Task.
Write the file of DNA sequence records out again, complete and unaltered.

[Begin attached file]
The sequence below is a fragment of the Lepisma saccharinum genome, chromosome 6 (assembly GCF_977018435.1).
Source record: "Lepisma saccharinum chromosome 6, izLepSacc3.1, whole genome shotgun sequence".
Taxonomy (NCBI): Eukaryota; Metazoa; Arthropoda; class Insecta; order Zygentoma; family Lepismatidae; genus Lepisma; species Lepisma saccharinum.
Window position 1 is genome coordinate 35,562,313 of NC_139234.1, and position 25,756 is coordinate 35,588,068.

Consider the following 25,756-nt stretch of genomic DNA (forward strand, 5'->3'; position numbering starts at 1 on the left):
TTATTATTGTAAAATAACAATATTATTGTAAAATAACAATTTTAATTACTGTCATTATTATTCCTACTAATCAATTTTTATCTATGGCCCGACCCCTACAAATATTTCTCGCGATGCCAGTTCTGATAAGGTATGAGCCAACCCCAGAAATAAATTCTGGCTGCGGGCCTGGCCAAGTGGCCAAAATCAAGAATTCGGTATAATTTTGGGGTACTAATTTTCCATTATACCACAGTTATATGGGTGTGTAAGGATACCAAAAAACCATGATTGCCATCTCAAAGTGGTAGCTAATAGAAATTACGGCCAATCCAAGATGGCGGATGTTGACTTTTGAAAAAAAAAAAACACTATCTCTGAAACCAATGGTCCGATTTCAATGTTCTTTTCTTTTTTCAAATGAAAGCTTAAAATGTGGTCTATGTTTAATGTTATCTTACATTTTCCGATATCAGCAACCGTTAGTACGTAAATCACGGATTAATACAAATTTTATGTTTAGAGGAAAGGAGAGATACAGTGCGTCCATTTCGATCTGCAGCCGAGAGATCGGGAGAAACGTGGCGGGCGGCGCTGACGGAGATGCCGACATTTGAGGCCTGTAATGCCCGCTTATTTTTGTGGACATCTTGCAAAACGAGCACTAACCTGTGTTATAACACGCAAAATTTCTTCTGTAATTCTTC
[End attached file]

The sequence below is a fragment of the Lepisma saccharinum genome, chromosome 6 (assembly GCF_977018435.1).
Source record: "Lepisma saccharinum chromosome 6, izLepSacc3.1, whole genome shotgun sequence".
Taxonomy (NCBI): Eukaryota; Metazoa; Arthropoda; class Insecta; order Zygentoma; family Lepismatidae; genus Lepisma; species Lepisma saccharinum.
Window position 1 is genome coordinate 35,562,313 of NC_139234.1, and position 25,756 is coordinate 35,588,068.

Consider the following 25,756-nt stretch of genomic DNA (forward strand, 5'->3'; position numbering starts at 1 on the left):
TTATTATTGTAAAATAACAATATTATTGTAAAATAACAATTTTAATTACTGTCATTATTATTCCTACTAATCAATTTTTATCTATGGCCCGACCCCTACAAATATTTCTCGCGATGCCAGTTCTGATAAGGTATGAGCCAACCCCAGAAATAAATTCTGGCTGCGGGCCTGGCCAAGTGGCCAAAATCAAGAATTCGGTATAATTTTGGGGTACTAATTTTCCATTATACCACAGTTATATGGGTGTGTAAGGATACCAAAAAACCATGATTGCCATCTCAAAGTGGTAGCTAATAGAAATTACGGCCAATCCAAGATGGCGGATGTTGACTTTTGAAAAAAAAAAAACACTATCTCTGAAACCAATGGTCCGATTTCAATGTTCTTTTCTTTTTTCAAATGAAAGCTTAAAATGTGGTCTATGTTTAATGTTATCTTACATTTTCCGATATCAGCAACCGTTAGTACGTAAATCACGGATTAATACAAATTTTATGTTTAGAGGAAAGGAGAGATACAGTGCGTCCATTTCGATCTGCAGCCGAGAGATCGGGAGAAACGTGGCGGGCGGCGCTGACGGAGATGCCGACATTTGAGGCCTGTAATGCCCGCTTATTTTTGTGGACATCTTGCAAAACGAGCACTAACCTGTGTTATAACACGCAAAATTTCTTCTGTAATTCTTC